Sunday 17 December 2017

Nowitzki finally delivers as Dallas see off Miami to fulfil dream


Rupert Cornwell

AMERICA'S National Basketball Association has a new European superstar.

Correction -- the NBA has a European superstar who has been around seemingly forever, but who has never managed to deliver when it mattered most.

Now, however, Dirk Nowitzki, long the franchise player for the Dallas Mavericks, has delivered -- and no longer is he merely the most famous sporting son of the ancient Bavarian city of Wurzburg.

On Sunday night Nowitzki led the Mavericks to their first national basketball championship, after a six-game demolition of the supposedly invincible Miami Heat. As a result, he is beyond doubt the most celebrated and most popular European athlete currently plying his trade in north America.

The 2011 NBA finals are likely to be remembered as among the best in decades, a fact reflected in television ratings up 20pc on the year before.

Part of that reflected the games themselves, almost every one a tight affair in which the lead constantly changed hands, full of late drama.

Then there was the broader storyline, of the underdog veterans from Dallas against basketball's 'Hollywood' team of South Beach mercenaries, built around the preening threesome of Dwayne Wade, Chris Bosh and LeBron James -- the last named generally accepted as the game's finest current player, but who earned infamy when he left the Cleveland Cavaliers in a departure he announced live on national television.

The Cavaliers branded him a traitor and so, it seemed, did most Americans.

How sweet, therefore, to see the ungrateful 'King James' get his comeuppance.

In fact, what happened was less soap-opera and more about the simple fact that Dallas were simply a better team in every department.

And over the series, no one contributed more than Nowitzki. He's a 13-season veteran and 10-time All Star about to turn 33 -- on the old side for a basketball star.

Right now though, he's performing better than ever. If he has a flaw in his game, it is a lack of defence, but lethal shooting skills, combined with exceptional strength on the drive, can make him all but unplayable.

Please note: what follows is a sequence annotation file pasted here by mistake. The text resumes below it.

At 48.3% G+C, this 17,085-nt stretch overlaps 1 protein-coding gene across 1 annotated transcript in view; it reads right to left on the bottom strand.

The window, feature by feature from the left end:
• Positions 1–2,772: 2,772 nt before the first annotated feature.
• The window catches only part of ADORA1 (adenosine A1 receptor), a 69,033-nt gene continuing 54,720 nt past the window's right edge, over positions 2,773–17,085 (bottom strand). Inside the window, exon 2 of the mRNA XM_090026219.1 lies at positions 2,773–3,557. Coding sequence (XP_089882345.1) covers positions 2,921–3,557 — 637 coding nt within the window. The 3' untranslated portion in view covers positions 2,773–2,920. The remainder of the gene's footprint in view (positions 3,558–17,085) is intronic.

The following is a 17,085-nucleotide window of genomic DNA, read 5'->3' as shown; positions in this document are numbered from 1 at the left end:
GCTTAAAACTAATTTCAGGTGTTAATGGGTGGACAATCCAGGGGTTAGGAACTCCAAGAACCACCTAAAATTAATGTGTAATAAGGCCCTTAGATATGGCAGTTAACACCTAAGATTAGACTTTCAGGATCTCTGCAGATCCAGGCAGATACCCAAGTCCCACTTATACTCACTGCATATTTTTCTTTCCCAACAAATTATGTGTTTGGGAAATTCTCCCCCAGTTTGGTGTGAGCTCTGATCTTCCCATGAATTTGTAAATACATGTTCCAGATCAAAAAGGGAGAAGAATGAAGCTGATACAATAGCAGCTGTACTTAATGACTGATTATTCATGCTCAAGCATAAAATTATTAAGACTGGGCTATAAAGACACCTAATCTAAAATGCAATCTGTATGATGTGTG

"Dirk Nowitzki is one of the very greatest players in the history of this game," Mavericks head coach Rick Carlisle said after the Heat had been finally dispatched.

Carlisle might be expected to say that, but neutrals are no less impressed.

If you want to guard Nowitzki, former NBA titan-turned-TV commentator Charles Barkley has remarked, "get a cigarette and a blindfold."

The NBA has had big European stars before: Tony Kukoc for instance, a member of the all-conquering, Michael Jordan-led Chicago Bulls of the late 1990s, for instance, or Arvydas Sabonis, the great Lithuanian who played for the Portland Trailblazers.

But none has been quite the marquee player Nowitzki has been for Dallas. In becoming one, moreover, he had to lay some preconceptions to rest.

European players, it was said, might be talented. But they were unable to handle the grind and physicality of the 82-game, six-month NBA regular season, and the likelihood of 20-plus more games if a championship was to be brought home. The Mavericks' experience in 2006 only seemed to confirm this thesis.

Then as now, Nowitzki and Dallas were facing Miami in the finals. The Mavericks led 2-0, only to collapse and lose the next four games, cementing his reputation as a choker.

"Basically, I got hammered the last 13 years," he told reporters before game six.

"So hopefully this year I can make the hammering go away."

Mission accomplished. Nowitzki, who was named most valuable player of the 2011 finals, is the first European player to anchor a championship team.

By his own exalted standards, Sunday was not one of Nowitzki's greatest nights. For much of the game, he seemed tentative.

"I couldn't get into a rhythm, but the team carried me," he said after the game, speaking with the very faintest trace of a German accent.

But this time he delivered when it mattered most. Ten of his 21 points came in the final quarter, as he made five of his last eight shots, compared with just four of his first 19, as the Mavericks completed the decisive 105-95 victory.

Throughout the four rounds of play-offs, Nowitzki proved that he now possesses that most priceless gift in sport: the ability to play "in the clutch", to perform in critical situations when the pressure is highest.

He also laid to rest suggestions that he was a whiner, who complained at injuries that real men would play through without a murmur. (© Independent News Service)

Irish Independent

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